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Tuesday, August 23, 2011

Master of Chaplaincy Program by Rev. Bowers

Chaplaincy Program Essay:
A Journey
A Mission
A sacred Covenant
Submitted by Rev. Tommy Bowers

Throughout our lives, most of us are nurtured in countless ways. Physically, we care for ourselves through nutrition and exercise. Mentally, we have psychiatrists who prescribe medications for various mental illnesses. However, the spiritual nature of mankind is tragically neglected by most institutions. It is a subject that has become so convoluted and intertwined with the negativity of religion that people dare not touch it.

I have learned in the course, however, that true spirituality does not necessarily require a specific belief system. Expressing spirituality can range from holding an elderly person’s hand in death, reassuring a child that all will be well just before a surgery, or being the bearer of the sad news to the family of a suddenly deceased loved one. Thus, I have discovered my countless, God-given gifts that could be cultivated and used productively as a chaplain.

The course has taught me the vast nature of opportunities for a chaplain. I always thought that chaplains were found in churches and that their jobs were limited to hospitals and funeral homes. I have unveiled a new level of knowledge through this course. A chaplaincy can be a paying job, can involve organizations and institutions ranging from counseling, if qualified, to working for a police force. Also, a chaplain can bring comfort through their sincerity and silence while in the presence of grieving individuals and families. Furthermore, I have discovered that a chaplain can bring their credentials to the table when pursuing other occupations such as marriage counseling. The possibilities are endless.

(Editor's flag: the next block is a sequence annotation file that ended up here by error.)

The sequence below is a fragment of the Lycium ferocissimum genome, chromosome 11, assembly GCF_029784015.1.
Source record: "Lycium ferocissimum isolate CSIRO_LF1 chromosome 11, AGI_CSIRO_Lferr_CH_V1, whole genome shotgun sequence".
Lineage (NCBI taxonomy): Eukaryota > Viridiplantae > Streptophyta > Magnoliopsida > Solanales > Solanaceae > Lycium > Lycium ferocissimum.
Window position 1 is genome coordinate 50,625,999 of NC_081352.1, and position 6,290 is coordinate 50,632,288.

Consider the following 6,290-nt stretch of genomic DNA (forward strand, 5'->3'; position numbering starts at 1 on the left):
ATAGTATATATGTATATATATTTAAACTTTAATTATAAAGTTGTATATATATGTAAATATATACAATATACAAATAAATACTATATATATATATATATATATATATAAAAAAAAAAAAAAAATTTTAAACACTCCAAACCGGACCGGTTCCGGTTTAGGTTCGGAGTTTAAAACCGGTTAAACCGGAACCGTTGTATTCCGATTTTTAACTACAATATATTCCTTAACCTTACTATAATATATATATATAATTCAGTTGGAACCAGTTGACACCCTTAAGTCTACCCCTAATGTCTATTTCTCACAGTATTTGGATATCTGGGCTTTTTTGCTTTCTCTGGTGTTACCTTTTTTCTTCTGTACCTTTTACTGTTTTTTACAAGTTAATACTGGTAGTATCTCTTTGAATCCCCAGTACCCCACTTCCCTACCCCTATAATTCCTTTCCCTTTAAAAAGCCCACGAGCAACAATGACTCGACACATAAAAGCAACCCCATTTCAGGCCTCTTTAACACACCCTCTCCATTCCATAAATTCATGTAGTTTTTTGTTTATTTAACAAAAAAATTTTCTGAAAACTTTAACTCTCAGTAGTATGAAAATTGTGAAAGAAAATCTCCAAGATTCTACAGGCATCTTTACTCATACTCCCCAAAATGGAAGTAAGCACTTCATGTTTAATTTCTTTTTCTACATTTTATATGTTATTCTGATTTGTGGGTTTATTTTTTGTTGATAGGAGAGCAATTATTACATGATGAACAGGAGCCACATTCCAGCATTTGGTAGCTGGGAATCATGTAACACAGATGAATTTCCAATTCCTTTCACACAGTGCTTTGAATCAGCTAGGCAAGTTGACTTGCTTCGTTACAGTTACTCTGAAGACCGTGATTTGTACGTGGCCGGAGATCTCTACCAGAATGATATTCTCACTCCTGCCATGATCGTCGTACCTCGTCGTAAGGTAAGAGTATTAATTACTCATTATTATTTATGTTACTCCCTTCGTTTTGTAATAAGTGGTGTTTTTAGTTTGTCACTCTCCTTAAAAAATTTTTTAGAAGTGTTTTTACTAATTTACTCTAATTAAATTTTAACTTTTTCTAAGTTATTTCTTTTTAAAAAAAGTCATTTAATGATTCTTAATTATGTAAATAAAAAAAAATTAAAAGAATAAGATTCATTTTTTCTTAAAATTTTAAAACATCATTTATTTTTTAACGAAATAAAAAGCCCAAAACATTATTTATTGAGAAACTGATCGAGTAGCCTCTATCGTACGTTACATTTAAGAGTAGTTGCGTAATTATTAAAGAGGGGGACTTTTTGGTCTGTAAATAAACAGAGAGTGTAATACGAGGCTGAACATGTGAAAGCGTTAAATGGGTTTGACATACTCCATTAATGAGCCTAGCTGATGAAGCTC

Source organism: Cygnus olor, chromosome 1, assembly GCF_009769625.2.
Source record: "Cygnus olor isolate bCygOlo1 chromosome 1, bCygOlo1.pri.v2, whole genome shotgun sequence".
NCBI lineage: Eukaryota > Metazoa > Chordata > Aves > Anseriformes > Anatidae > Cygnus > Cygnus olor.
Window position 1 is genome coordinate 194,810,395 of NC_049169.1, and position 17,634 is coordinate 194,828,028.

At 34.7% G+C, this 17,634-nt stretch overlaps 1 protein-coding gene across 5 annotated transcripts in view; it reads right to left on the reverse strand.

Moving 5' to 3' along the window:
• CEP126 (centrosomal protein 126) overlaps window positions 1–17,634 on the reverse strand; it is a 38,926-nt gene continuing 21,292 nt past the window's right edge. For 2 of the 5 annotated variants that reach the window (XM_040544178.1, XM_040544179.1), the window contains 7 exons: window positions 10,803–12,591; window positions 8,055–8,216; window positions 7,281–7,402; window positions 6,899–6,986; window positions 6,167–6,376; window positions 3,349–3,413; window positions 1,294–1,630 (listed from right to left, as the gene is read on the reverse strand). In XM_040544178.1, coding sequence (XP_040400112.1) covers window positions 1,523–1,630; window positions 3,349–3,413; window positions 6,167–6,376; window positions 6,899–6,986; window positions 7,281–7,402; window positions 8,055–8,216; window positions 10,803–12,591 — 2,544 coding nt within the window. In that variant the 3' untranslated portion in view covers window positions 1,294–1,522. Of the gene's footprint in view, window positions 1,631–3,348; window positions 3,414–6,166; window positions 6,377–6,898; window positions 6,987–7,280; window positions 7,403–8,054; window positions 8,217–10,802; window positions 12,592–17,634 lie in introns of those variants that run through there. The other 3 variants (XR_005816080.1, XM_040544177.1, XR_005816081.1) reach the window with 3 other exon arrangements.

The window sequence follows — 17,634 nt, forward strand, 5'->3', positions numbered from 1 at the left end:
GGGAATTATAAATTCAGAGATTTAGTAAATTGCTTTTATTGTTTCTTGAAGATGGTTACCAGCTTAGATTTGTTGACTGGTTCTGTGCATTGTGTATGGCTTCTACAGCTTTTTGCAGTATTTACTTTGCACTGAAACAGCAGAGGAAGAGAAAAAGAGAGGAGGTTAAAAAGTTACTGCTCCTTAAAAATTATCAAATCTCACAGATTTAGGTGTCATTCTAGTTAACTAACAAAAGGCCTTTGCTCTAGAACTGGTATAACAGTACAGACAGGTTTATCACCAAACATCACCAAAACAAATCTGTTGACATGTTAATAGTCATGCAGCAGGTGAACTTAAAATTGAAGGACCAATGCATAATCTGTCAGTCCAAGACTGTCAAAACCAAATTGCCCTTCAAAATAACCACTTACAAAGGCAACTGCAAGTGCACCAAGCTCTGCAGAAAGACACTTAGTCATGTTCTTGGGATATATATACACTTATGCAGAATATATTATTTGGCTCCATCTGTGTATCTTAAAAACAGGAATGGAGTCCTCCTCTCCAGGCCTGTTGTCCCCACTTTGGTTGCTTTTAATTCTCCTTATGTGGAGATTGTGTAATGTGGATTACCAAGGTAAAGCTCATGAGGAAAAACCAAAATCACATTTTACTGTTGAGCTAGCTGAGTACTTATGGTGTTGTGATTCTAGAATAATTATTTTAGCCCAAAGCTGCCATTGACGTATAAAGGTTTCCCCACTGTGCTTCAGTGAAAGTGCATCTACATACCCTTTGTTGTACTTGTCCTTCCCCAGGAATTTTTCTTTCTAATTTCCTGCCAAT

One of my greatest God-given assets that will serve my duties of chaplaincy well is my strong sensitivity to others. I can often be around a person and sense that they are struggling. Also, numerous friends and colleagues frequent me for comfort and reassurance during a personal crisis. Often, such needs are met by my being a good listener, which I’ve learned from this course is a valuable asset in itself. To pick up on other’s sensitivities avails me the opportunity for personal reflection and a greater understanding of myself which, in turn, gives me resources to offer another person. To look people directly in the eyes and hear their pain is a trait in which the chaplain need say nothing at times, as people are able to sense when they are being heard and cared about.

Furthermore, attaining my chaplaincy gives meaning to my ordination. Without a spiritual commitment, I believe that a title is simply just that. I’ve often wondered which comes first, the spirituality or the commitment to spirituality. When I became ordained, I felt blessed but confused. I wasn’t aware of what it meant to have such a spiritual title. I skimmed through the pages of the university, trying to find my way. When I found the section on chaplaincy, I sensed that I had come home.